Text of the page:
Tag Archives: Spike Lee

Oscar Bait – Ma Rainey’s Black Bottom / Da 5 Bloods

Title: Ma Rainey’s Black Bottom
Director: George C. Wolfe
Year: 2020
Country: USA

I’m going to be honest – going into this film I didn’t have the highest hopes. I didn’t rate Chadwick Boseman’s acting in Black Panther (the only film of his I’ve seen) and I really did not like FencesIn the first twenty minutes, which was mostly made up of the posturing of the band members and proving their masc, I had real fears about this movie – then it began to sing.

By the end, Ma Rainey’s Black Bottom managed to completely turn my opinions. Boseman was mesmerizing and deserves all the nominations he is getting. Sure, the film is pretty much shot like a carbon copy of a play in places – to the point where I am not entirely sure how much ‘adapting’ there has been to the screenplay – but in many places it really does work.

This was never going to be a film to win it on direction and screenplay, but as a production piece with great music, costuming and stunning performances by Chadwick Boseman and Viola Davis (then again, when has she turned out anything other than star quality) keep you going right until the end. As much as I love Davis, this film belongs to Boseman – whose monologues and mercurial words are nothing short than masterful.

Title: Da 5 Bloods
Director: Spike Lee
Year: 2020
Country: USA

It only made sense to put the two films together that have been pushing for posthumous nominations for Chadwick Boseman. Where I am totally on board with his powerhouse performance in Ma Rainey, I really do not see why he is in contention in Da 5 Bloods other than it being a posthumous nomination. True, his character hangs over the whole film as this is the story of four Vietnam veterans returning to find their lost friend’s remains and the gold they buried long ago, but unlike Amanda Seyfried in Mank or Mahershala Ali in Moonlight – it’s not like you are itching to see them back on screen.

That aside, big props have to be made to Delroy Lindo who is the best leading performance I have seen in a 2020 film so far. Sure, he is unlikable and does awful things like desert his son who has just been shot in the leg – but my word this is how you do a portrayal of a man still dealing with PTSD and who has gone for years without getting help and has ended up as a Trump supporter.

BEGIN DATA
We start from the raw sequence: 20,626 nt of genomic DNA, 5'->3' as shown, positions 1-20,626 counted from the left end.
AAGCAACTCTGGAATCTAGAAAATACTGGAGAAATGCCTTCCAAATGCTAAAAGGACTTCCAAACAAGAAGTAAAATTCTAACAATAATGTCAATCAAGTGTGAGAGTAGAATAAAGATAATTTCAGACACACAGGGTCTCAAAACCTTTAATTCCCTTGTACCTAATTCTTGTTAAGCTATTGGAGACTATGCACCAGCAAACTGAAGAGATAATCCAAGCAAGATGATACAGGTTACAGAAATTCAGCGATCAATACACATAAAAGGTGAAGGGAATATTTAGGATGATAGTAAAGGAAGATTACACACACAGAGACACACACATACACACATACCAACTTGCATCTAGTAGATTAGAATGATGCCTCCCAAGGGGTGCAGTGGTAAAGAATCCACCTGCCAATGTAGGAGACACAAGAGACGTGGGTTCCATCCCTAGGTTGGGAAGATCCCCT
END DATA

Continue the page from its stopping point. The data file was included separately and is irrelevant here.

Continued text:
In some ways I see some degree of kinship between Da 5 Bloods and the classic film The Treasure of the Sierra Madre in terms of the treasure hunt and the inherent futility of such a venture. Of course, with this being a Spike Lee film, there is a more current political message – specifically about black empowerment and ending on Black Lives Matters. I only hope that this message becomes tired and out of date as soon as possible.

XL Popcorn – She’s Gotta Have It

This is the first film post I’ve written since the 1001 book was updated in early October 2019. Usually I luck out and end up with being able to been the numbers in my progress bar the same, but this time that didn’t happen. So that’s why the number has jumped between this post and the last one I did for the 1001 list.

List Item: Watch all of the “1001 Movies You Must See Before You Die”
Progress: 781/1007Title: She’s Gotta Have It
Director: Spike Lee
Year: 1986
Country: USA

I was going to watch this on my tablet on the plane ride back from Seoul, but I got distracted by some actual Korean movies so I ended up just catching it on regular Netflix at home as I tucked into a KFC bucket for one. Makes for a bit of a pathetic image, but this is what happens when a cinephile is home alone for the first time in a few months.

This is the third Spike Lee that I’ve seen and, since the last one I saw was his most recent, it makes it all the more interesting that I am now watching his feature debut when he was very much part of the independent film scene. The by-product of this is that She’s Gotta Have It lacks polish and, for some of people involved, decent acting. It made for a bit of a wild start of the movie for me where I instantly regretted pressing play.

The film managed to win me over though, and in the end it was kinda nice to have a film that felt a bit more informal. Sure, there were times where it started disappearing up itself, but on the whole this was interesting to see Spike Lee’s origins and him poking a bit of fun at himself in the role that he gave himself.